From the days of ancient Greece, people have worked the land, cultivating an abundance of fruits and nuts, vegetables and herbs, and grain that they'd combine into palatable dishes.
Savory or sweet, this cuisine is explored at the J. Paul Getty Museum's locations at Getty Center and Getty Villa in a series of culinary workshops starting with “From Garden to Table: Dining in the Renaissance” on Thursday and Friday and “A Victorious Banquet” on Sept. 26 and Sept. 27. The workshops combine presentations on the origins of gastronomy and edible gardens, gallery tours and hands-on cooking classes in which art history lovers and cooks, alike, recreate historic banquets using mostly authentic recipes.
“You're actually making these recipes, and when you do a hands-on component like this you're more likely to want to repeat it at home,” says Robin Trento, an art historian who lays out the art and culinary traditions rooted in Renaissance gardens in “Dining in the Renaissance” at the Getty Center.
In the Renaissance, gardens fed the body as well as the senses. They were balanced, symmetrical and filled with decorative, medicinal and edible plants.
For a snapshot of what it must have looked like, during “Gardens of Renaissance” participants tour the exhibition with a manuscript that includes garden illustrations from the time period.
“If you go to some of the great places in Italy where the gardens used to be, they may still have gardens there but they've changed over time, so they may not look exactly as they did 500 years ago,” Trento says. “But when we look at the manuscripts we're actually seeing the trellis, we're seeing the flowers, we're seeing the shape of the fruit and really understanding what it looked like then.”
It's only then the aprons are tied and the cooking begins.
Think herb, fresh greens and edible flower salads, asparagus frittatas, game hens with lemon and pepper sauce, chard ravioli, fennel and leaks cooked with saffron and apple and pear pie. If it sounds familiar that's because the Renaissance was the moment when regional, seasonal and fresh Italian cuisine became modern and started breaking itself away from the medieval cuisines of Europe, which were heavily spiced.
“They were focusing on the natural flavors of the vegetables, fewer ingredients and as a better way to control health,” Trento says. “It's really the regional cooking that we are familiar with today.”
Herbs, greens and whatever was local and native to the area grew in Renaissance gardens with spaces set aside for citrus trees, which were starting to become popular all over Europe.
Melons were also on the rise.
“The belief of the dieticians and medics at the time was that if you're going to eat melon, you should eat it at the beginning of the meal and you should have it with salted meat,” Trento says. “So this is where the great Italian appetizer prosciutto and melon probably came from and so we're also going to be offering that.”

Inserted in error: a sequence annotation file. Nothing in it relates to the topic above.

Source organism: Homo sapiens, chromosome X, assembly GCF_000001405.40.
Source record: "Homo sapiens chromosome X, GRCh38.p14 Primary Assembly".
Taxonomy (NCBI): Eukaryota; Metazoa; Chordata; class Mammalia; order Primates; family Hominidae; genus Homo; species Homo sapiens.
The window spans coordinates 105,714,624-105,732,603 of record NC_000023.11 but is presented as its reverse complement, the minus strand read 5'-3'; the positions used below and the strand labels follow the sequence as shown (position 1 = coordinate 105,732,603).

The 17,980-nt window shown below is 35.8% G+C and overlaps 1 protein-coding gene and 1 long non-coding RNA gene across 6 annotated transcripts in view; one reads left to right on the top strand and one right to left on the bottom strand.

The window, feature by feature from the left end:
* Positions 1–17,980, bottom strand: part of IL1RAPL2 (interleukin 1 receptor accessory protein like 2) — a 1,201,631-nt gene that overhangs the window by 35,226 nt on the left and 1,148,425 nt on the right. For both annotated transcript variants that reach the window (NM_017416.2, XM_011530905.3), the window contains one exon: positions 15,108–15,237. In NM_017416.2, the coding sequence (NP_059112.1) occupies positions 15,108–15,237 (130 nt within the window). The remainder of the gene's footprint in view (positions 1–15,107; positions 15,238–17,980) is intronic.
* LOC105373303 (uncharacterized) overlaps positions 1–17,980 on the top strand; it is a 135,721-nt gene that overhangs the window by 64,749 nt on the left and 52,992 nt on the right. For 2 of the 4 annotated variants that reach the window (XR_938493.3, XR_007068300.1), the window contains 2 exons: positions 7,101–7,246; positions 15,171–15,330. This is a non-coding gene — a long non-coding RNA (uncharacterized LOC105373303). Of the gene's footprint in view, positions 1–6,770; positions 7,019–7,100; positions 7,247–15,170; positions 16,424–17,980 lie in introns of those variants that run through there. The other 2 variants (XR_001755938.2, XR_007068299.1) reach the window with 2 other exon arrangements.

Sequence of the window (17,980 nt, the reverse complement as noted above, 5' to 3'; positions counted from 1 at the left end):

Health was very much on the mind of the ancient athletes, warriors and gladiators at the Greco-Roman table in Nancy DeLucia Real's workshop, “A Victorious Banquet,” at Getty Villa.
A historian of the ancient Mediterranean world who writes the blog, Real says growing food was the job of many.
“Eighty percent of the people in ancient Greece (alone) were farmers,” she says. “We always think of the artists, the philosophers, the statesmen, but they all had to descend the land because that's what sustained them. And so the gardens and the farmland together were important and they protected their crops through decisive confrontational battle.”
Like the Renaissance garden, the ancient gardens and farmlands produced familiar foods. Although they tended to be rooted in mythology.
Gods gave the people olives for olive oil, grapes for wine and barley for flour, which they'd use to make a dried fruit and nut-studded bread. Fennel, celery and herbs like mint, thyme and rosemary went into the creation of everyday meals.
They were sometimes modest, sometimes lavish as in the banquet Real's class will prepare.
The menu includes salads made of fennel, celery and dates, dipping sauces with fresh herbs, ricotta pancakes drizzled with honey, honey-sesame sweets, and a stew made of ox or bear.
“Doesn't that sound good? Of course we're not going to be using ox or bear, I'm going to be replacing it with meat, either lamb or beef,” says Real, who sources her recipes from such classics as “The Life of Luxury” by gastronomic poet Archestratus of the 4th century BCE and the Apicius, a collection of Roman cookery recipes from the late 4th or early 5th century AD.
Some have been adapted to suit modern tastes.
“Just like language, everything changes through the centuries,” Real says. “But the basics are the same. Maybe the ingredients have gone through some processing by the food industry between the 1960s and the last five to eight years but we're going back to the natural, healthier way of eating as well as combining it with exercise. Just like the ancient Greeks and Romans. It's almost as if you're taking the virtual trip back in time.”